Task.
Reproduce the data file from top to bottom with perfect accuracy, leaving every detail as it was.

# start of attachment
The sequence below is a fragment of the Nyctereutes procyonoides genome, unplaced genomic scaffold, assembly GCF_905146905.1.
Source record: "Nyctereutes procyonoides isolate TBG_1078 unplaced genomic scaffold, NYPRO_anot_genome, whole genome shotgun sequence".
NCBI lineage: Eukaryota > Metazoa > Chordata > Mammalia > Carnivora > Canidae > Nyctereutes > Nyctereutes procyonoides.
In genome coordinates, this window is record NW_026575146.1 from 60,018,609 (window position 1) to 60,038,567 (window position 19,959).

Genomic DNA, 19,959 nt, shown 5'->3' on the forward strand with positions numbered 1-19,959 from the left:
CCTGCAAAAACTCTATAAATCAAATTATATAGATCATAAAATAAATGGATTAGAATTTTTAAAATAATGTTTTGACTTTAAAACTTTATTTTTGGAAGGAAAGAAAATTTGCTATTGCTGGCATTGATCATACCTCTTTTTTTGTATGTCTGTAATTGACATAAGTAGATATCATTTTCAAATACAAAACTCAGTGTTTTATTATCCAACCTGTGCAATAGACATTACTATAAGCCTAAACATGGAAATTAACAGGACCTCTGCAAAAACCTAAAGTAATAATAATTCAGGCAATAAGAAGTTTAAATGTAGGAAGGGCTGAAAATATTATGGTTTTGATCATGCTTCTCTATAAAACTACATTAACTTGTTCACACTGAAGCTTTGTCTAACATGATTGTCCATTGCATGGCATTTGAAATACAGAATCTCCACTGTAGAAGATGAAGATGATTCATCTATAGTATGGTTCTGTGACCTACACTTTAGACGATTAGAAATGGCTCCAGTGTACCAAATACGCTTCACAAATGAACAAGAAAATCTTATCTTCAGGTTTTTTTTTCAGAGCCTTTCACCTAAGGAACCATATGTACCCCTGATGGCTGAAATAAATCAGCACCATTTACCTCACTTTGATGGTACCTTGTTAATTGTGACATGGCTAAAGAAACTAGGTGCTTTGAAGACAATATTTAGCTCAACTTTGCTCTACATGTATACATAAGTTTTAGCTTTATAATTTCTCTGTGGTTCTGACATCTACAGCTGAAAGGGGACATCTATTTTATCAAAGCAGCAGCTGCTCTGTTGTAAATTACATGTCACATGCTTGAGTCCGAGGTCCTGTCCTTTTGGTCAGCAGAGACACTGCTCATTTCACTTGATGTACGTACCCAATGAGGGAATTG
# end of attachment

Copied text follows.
The sequence below is a fragment of the Nyctereutes procyonoides genome, unplaced genomic scaffold, assembly GCF_905146905.1.
Source record: "Nyctereutes procyonoides isolate TBG_1078 unplaced genomic scaffold, NYPRO_anot_genome, whole genome shotgun sequence".
NCBI lineage: Eukaryota > Metazoa > Chordata > Mammalia > Carnivora > Canidae > Nyctereutes > Nyctereutes procyonoides.
In genome coordinates, this window is record NW_026575146.1 from 60,018,609 (window position 1) to 60,038,567 (window position 19,959).

Genomic DNA, 19,959 nt, shown 5'->3' on the forward strand with positions numbered 1-19,959 from the left:
CCTGCAAAAACTCTATAAATCAAATTATATAGATCATAAAATAAATGGATTAGAATTTTTAAAATAATGTTTTGACTTTAAAACTTTATTTTTGGAAGGAAAGAAAATTTGCTATTGCTGGCATTGATCATACCTCTTTTTTTGTATGTCTGTAATTGACATAAGTAGATATCATTTTCAAATACAAAACTCAGTGTTTTATTATCCAACCTGTGCAATAGACATTACTATAAGCCTAAACATGGAAATTAACAGGACCTCTGCAAAAACCTAAAGTAATAATAATTCAGGCAATAAGAAGTTTAAATGTAGGAAGGGCTGAAAATATTATGGTTTTGATCATGCTTCTCTATAAAACTACATTAACTTGTTCACACTGAAGCTTTGTCTAACATGATTGTCCATTGCATGGCATTTGAAATACAGAATCTCCACTGTAGAAGATGAAGATGATTCATCTATAGTATGGTTCTGTGACCTACACTTTAGACGATTAGAAATGGCTCCAGTGTACCAAATACGCTTCACAAATGAACAAGAAAATCTTATCTTCAGGTTTTTTTTTCAGAGCCTTTCACCTAAGGAACCATATGTACCCCTGATGGCTGAAATAAATCAGCACCATTTACCTCACTTTGATGGTACCTTGTTAATTGTGACATGGCTAAAGAAACTAGGTGCTTTGAAGACAATATTTAGCTCAACTTTGCTCTACATGTATACATAAGTTTTAGCTTTATAATTTCTCTGTGGTTCTGACATCTACAGCTGAAAGGGGACATCTATTTTATCAAAGCAGCAGCTGCTCTGTTGTAAATTACATGTCACATGCTTGAGTCCGAGGTCCTGTCCTTTTGGTCAGCAGAGACACTGCTCATTTCACTTGATGTACGTACCCAATGAGGGAATTG